If other sports are fair game for rule adaptations, I still like Ramzy's idea of a three-play power play, if only to see head coaches blow a gasket every time a player has to leave the field and give the other team a man advantage. You'd better believe that coaches will place a different value on safety if reckless tackling puts the team in serious risk of giving up a touchdown.
GEE GETS FAIR COMPENSATION. Hey, did you hear that Gordon Gee is no longer the president of The Ohio State University? It's cool if you didn't, since it was hardly covered in the media. Anyway, Ohio State has finalized Gee's retirement package, and in an absolute sense the package is generous: $5.8 million over the next five years to work as president emeritus.
Cue OUTRAGE about how Gee didn't deserve a penny and how he brought shame to this great university and how higher education must not stand for his form of bigoted t--*fart noise*. Gee's "But for Ohio State" fund drive brought the university hundreds of millions of dollars, and his retirement is a pittance compared to the value of his leadership in his 13 years as university president.
MCQUEARY TESTIFIES ON COVER-UP. Former Penn State assistant Mike McQueary testified about Penn State's handling of the Jerry Sandusky scandal on Monday. In the trial of Graham Spanier, Gary Schultz, and Timothy Curley on charges of a university cover-up, McQueary testified for the prosecution against the men. While he provided his own account of the scandal, his testimony about what Joe Paterno told him has made the biggest waves:
Pressed by defense lawyers on his discussions of the subject, McQueary brought up a specific exchange at football practice in the hours before Paterno's firing on Nov. 9, 2011 — four days after Sandusky's arrest.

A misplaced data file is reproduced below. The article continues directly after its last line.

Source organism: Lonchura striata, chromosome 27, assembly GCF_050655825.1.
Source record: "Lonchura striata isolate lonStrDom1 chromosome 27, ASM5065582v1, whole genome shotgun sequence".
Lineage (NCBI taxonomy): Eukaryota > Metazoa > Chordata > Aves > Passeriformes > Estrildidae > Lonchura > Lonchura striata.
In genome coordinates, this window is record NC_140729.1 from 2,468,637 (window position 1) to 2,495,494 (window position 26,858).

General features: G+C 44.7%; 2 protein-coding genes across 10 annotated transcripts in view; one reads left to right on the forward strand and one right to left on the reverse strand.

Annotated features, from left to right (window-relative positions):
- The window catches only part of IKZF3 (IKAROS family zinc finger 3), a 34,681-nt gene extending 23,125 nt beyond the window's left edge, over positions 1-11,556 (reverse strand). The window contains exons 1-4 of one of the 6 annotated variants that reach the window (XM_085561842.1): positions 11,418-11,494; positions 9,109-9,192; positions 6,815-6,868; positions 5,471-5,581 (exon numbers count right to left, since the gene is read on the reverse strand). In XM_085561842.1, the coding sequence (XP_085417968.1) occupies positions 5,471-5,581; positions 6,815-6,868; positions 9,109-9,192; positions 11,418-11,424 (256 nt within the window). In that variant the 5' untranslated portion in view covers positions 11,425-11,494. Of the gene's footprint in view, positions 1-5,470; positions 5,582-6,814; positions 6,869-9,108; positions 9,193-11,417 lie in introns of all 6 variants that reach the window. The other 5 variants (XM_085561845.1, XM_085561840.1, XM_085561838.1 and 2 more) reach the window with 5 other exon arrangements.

He recalled the head coach saying the school would come down hard on McQueary and try to make him a scapegoat. Paterno also advised McQueary not to trust the administration or then-university counsel Cynthia Baldwin, the former assistant testified.
What more is there to glean from the Penn State scandal? The lack of trust and accountability running through Penn State's former leadership is stunning, but we already knew that. This prosecution is more just than the Pennsylvania governor's failed anti-trust lawsuit against the NCAA, and less costly. Whatever the university's sins may be, at least Penn State appears headed back in the right direction now.
FEATURE ON MEYER HONORED. Wright Thompson's 2012 feature on Urban Meyer, "Urban Meyer will be home for dinner", has been chosen for the Best American Sports Writing 2013 anthology. The piece, which detailed the struggle Meyer had going from burnout at Florida to a job at ESPN to re-establishing a healthy family-work balance to getting back into coaching with Ohio State, joins other excellent writing in the distinguished series.
Thompson is one hell of a writer, as Believeland, Ghosts of Mississippi, Why You Should Care About Cricket and many other stories show. He may be the best sportswriter in the world today, and he deserves the honor.
LINKS AHOY. Michigan/Notre Dame will be in primetime for the third straight year... Arena League team executes The People's Touchdown Celebration... A soccer player dies in 2022 World Cup host Qatar's heat... Wrangling with censors for Monty Python and the Holy Grail... A: Cheating. Q: How did the SEC get so successful?... Marveling at the CrossFit Games... "No, you're full of crap!"... Every movie reference from The Simpsons, Seasons 1-5... Would that more media trolls like TJ Simers were forced out... Houndstooth is not an Alabama trademark... Either Eddie Lacy ate a dozen wheels of cheese or the camera added 50 pounds... How will NFL coaches adjust to the read option?... Cauliflower ear described and sculpted in ancient Rome... and way to be, Ann Arbor onanists.